How can a movie that grossed $475 million on a $32 million budget not turn a profit? It comes down to Tinseltown accounting. As Planet Money explained in an interview with Edward Jay Epstein in 2010, studios typically set up a separate "corporation" for each movie they produce. Like any company, it calculates profits by subtracting expenses from revenues. Erase any possible profit, the studio charges this "movie corporation" a big fee that overshadows the film's revenue. For accounting purposes, the movie is a money "loser" and there are no profits to distribute.
Confused? Imagine you're running a lemonade stand with your buddy Steve. Your mom says you have to share half your profits with your sister. But you don't wanna! So you pretend your buddy Steve is actually a corporation -- call him Steve, Inc -- charging you rent for the stand, the spoon, etc. "Dang, mom, I don't have any profits, I had to pay it all to Steve, Inc!" you say when you come home. But the money isn't gone. It's as good as yours -- in your best friend's pocket.
So: "Return of the Jedi" is a $475 million lemonade stand.
Hollywood can't really work like this, you're thinking. But it does. Last year, the website Techdirt revealed a balance sheet from "Harry Potter and the Order of the Phoenix", which, under Hollywood accounting, ended up with a $167 million "loss" even though it's one of the top grossing films of the last decade. Warner Bros. charged about $350 million in distribution, advertising, and interest fees to this external corporation. Here's the receipt.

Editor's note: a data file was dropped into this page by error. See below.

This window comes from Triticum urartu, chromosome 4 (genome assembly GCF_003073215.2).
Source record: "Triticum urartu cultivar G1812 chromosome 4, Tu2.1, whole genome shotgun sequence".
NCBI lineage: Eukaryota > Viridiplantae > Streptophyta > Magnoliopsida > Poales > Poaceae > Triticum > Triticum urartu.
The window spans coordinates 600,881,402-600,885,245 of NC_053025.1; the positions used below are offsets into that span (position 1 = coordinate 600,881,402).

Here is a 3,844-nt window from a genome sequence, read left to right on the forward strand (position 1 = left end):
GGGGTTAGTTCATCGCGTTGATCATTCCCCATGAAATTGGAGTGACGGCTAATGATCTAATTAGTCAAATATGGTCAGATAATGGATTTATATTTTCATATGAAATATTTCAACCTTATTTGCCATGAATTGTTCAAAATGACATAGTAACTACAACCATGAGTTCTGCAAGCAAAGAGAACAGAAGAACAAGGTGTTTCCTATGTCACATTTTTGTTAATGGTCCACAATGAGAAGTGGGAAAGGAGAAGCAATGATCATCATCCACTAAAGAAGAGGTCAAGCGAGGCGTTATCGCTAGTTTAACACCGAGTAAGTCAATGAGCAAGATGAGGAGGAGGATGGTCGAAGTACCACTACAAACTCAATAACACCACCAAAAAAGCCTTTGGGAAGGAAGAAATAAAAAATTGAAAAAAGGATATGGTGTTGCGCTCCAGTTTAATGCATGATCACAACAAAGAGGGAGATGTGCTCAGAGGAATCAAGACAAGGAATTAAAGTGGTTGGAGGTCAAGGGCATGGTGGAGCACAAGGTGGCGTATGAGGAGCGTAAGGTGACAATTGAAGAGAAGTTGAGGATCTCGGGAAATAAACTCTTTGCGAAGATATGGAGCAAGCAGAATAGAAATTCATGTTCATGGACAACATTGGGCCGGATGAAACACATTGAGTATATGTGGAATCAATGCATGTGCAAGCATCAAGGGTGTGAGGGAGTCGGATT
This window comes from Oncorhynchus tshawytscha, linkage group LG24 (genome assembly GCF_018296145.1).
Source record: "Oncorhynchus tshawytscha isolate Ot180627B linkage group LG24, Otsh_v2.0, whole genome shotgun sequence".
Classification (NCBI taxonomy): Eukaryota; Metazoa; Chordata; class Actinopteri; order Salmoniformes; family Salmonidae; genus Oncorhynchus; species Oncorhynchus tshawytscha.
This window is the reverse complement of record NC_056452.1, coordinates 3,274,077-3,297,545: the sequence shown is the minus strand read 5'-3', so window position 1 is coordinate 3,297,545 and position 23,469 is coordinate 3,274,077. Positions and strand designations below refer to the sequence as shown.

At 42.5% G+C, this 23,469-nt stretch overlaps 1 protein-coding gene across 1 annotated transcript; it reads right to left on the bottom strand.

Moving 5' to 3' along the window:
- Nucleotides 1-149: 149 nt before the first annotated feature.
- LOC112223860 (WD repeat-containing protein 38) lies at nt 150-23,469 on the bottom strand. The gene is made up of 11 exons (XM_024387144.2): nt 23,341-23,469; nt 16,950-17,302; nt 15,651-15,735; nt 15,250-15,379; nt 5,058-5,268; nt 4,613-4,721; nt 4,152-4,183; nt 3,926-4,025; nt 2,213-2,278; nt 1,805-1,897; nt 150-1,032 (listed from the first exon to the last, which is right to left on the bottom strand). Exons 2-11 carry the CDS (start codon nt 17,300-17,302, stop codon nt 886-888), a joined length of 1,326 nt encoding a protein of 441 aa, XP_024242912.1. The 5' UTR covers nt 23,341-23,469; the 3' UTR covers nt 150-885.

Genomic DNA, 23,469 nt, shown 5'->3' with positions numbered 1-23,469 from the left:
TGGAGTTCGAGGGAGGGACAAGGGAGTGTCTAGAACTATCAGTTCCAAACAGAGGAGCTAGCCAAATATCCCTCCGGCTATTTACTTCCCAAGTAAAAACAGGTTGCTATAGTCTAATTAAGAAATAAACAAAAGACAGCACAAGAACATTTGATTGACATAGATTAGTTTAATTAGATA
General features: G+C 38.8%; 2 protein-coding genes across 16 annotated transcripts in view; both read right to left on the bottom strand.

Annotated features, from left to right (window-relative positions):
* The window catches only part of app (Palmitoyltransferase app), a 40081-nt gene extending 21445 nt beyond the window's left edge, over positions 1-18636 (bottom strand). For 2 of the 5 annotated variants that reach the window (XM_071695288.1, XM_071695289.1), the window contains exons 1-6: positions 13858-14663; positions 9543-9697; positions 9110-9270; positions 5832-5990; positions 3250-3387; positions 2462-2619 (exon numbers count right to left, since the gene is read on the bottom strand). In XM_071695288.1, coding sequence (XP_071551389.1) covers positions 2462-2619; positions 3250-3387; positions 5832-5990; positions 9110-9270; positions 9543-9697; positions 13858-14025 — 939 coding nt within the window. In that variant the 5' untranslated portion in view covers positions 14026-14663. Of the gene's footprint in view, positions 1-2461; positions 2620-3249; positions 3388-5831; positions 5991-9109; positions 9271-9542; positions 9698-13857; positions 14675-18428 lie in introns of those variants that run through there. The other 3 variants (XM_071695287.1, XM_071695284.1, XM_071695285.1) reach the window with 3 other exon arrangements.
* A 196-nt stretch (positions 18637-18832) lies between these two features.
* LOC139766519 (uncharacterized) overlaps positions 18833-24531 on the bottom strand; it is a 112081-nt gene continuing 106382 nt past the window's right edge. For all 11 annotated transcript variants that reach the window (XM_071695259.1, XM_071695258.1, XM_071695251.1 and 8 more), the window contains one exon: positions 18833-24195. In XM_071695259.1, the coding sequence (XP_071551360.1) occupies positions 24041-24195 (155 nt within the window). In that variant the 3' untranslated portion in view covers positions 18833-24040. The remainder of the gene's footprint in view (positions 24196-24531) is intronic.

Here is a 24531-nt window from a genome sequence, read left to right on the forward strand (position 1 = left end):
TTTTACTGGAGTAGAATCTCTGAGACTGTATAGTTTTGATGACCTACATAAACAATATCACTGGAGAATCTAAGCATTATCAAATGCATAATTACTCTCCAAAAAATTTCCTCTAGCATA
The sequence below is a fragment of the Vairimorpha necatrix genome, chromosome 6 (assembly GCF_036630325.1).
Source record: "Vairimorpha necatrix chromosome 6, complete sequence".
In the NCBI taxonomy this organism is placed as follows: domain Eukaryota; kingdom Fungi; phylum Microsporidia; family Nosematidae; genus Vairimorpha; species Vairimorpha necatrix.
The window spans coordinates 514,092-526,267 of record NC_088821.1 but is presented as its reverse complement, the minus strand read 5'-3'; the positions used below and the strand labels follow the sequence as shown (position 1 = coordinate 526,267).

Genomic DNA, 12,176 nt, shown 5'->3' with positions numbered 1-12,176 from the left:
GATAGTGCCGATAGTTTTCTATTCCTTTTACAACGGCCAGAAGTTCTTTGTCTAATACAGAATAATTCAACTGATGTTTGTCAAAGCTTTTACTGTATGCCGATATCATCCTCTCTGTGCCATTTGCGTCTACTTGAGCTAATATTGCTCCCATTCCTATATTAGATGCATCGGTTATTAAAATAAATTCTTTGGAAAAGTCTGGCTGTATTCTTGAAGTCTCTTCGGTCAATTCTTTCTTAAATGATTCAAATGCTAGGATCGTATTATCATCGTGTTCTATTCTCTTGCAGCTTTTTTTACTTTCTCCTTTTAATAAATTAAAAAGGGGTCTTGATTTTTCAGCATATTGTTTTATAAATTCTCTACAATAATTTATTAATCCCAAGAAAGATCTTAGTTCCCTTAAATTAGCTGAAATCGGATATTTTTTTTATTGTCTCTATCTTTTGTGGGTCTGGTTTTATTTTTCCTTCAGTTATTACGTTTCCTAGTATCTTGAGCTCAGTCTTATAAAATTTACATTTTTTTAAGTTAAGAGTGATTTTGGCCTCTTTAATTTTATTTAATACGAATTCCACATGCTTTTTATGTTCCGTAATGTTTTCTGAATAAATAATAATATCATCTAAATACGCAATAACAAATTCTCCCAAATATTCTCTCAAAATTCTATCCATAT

This brings us back to Darth. "Return of the Jedi" made almost half a billion dollars. But Return of the Jedi, Inc, still has no profit to pay its famous villain because the movie corp has paid so much of its revenue back to the studio in distribution fees. Here's actor David Prowse, via Techdirt:
"I get these occasional letters from Lucasfilm saying that we regret to inform you that as Return of the Jedi has never gone into profit, we've got nothing to send you. Now here we're talking about one of the biggest releases of all time," said Prowse. "I don't want to look like I'm bitching about it," he said, "but on the other hand, if there's a pot of gold somewhere that I ought to be having a share of, I would like to see it."Most corporations try to make a profit by limiting costs. Movies corporations manage to record a loss by maximizing costs. Only in Hollywood, indeed.
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